While Artemis may launch on the foundations of Apollo, both NASA and industry acknowledge that many other aspects of Artemis will be very different. The urgency of the original race to the moon allowed NASA to rapidly acquire what it needed to achieve President Kennedy’s goal of a man on the moon by the end of the 1960s.
A case in point was the lunar module, or LEM. “In 1962, 11 firms were invited to submit proposals for the LEM. Nine companies responded in September of that year,” recalled Jeff Foote, vice president of NASA programs at Northrop Grumman Innovation Systems. “Grumman Aircraft was awarded the contract two months later.”
No one expects NASA to return to that pace of contracting for Artemis, but those companies already involved in the program are hoping to at least secure sustained funding. “In addition to the total amount, the phasing of this is important,” said Tony Antonelli, mission director at Lockheed Martin for the second flight of the Orion, now called Artemis-2.
Funding of Orion and SLS has not followed an optimal profile, rising up to a peak before tailing off as development wraps up. Instead, funding has been relatively flat for both. “We didn’t follow the optimum funding phasing profile through development, so it took us longer and probably cost more to get to here,” he said. “But we’re here now, so we can get to this production phase.”
There’s also the question of how much Artemis will cost. During at least the early phases of the Apollo program, Congress provided NASA with a blank check as it developed the launch vehicles, spacecraft and other infrastructure needed. A recent study by The Planetary Society estimates that Apollo, in 2019 dollars, cost $288 billion.
That sort of money isn’t forthcoming for Artemis. NASA Administrator Jim Bridenstine made headlines in June when he told CNN he estimated that Artemis would cost $20 billion to $30 billion on top of the agency’s existing budgets through 2024, although the agency hasn’t provided more details about that estimate since then.
Industry sees that cost estimate as a reasonable one. Frank Slazer, vice president for strategy and business development at Aerojet Rocketdyne, noted that the one key element of Artemis not included in those earlier budget projections is a lunar lander. “The lunar lander, if you go back to the Apollo era, was about $30 billion” in 2019 dollars, he said, an estimate supported by The Planetary Society’s analysis. “So that’s probably about right if you want to think about developing a lander capability.”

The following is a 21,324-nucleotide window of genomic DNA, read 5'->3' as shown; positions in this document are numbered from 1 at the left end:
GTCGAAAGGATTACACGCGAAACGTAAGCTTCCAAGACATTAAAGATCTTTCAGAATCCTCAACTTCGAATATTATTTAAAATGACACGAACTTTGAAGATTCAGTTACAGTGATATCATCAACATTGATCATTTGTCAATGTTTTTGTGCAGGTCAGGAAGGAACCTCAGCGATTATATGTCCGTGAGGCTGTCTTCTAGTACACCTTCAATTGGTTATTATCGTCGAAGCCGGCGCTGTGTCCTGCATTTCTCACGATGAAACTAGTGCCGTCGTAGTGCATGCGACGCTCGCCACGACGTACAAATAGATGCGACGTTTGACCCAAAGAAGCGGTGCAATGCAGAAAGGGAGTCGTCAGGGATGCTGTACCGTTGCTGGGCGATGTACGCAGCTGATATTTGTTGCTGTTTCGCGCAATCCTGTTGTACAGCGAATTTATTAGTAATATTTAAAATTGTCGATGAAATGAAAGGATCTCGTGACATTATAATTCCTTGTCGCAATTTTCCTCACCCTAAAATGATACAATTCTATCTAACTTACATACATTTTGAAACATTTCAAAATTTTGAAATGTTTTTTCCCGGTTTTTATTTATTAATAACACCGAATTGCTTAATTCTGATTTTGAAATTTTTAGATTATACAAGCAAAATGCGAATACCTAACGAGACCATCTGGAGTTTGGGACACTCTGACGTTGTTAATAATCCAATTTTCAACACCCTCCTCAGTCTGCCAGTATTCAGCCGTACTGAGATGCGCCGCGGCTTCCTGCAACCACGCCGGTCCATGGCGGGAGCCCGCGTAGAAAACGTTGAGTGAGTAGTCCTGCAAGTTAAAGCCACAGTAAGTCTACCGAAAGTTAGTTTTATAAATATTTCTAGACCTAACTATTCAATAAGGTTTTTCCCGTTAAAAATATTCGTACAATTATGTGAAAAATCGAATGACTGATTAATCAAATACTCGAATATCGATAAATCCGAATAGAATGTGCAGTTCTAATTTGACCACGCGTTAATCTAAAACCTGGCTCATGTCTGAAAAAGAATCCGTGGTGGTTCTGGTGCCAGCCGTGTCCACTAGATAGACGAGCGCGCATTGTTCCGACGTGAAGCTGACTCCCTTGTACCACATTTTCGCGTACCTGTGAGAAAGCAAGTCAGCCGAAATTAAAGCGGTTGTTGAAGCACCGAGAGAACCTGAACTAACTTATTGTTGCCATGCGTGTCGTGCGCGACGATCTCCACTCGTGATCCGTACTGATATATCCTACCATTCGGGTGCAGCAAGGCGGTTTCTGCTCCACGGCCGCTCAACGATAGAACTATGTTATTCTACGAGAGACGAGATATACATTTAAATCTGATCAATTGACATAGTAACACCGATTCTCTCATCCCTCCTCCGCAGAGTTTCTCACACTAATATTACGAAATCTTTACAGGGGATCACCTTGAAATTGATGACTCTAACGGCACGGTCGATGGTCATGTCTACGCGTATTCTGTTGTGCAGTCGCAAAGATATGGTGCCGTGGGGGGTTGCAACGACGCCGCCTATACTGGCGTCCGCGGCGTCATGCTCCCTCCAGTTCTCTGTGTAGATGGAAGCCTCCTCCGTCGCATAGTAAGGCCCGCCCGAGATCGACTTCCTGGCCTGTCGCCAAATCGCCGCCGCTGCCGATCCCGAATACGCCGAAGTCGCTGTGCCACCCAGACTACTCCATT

THINKING DIFFERENT ABOUT ARTEMIS
Bridenstine, in a July 12 interview on C-SPAN, suggested the additional cost of Artemis could be less than $20 billion, thanks to contributions from commercial partners that he says would be willing to invest their own money because they see other applications of the landers and other systems developed for Artemis.
“What we’re learning is that there are other people that want to contribute to this,” he said. “They want to invest their own money. Why? Because they want customers that are not NASA. If they have customers that are not NASA, it drives down our costs.”
Bridenstine is well aware of the historical weight of Apollo, but doesn’t feel driven to follow precisely in its footsteps. Bridenstine, born in 1975, often notes he is the first NASA administrator not to have been alive when Apollo astronauts walked on the moon.
“We’re learning from Apollo what not to do,” he said. “The challenge with Apollo is that it ended. It was not sustainable because the costs were too high.” That’s a key reason, he said, he’s looking for greater commercial roles in Artemis.
An example of that desire for commercial partnerships is how the agency plans to procure a lunar lander. On July 19 — the day before the 50th anniversary of the Eagle landing on the moon — NASA issued a draft solicitation for what it calls a Human Landing System Integrated Lander. That will support development of an initial lander for the 2024 mission and a more advanced lander, capable of carrying more astronauts for longer stays, two years later.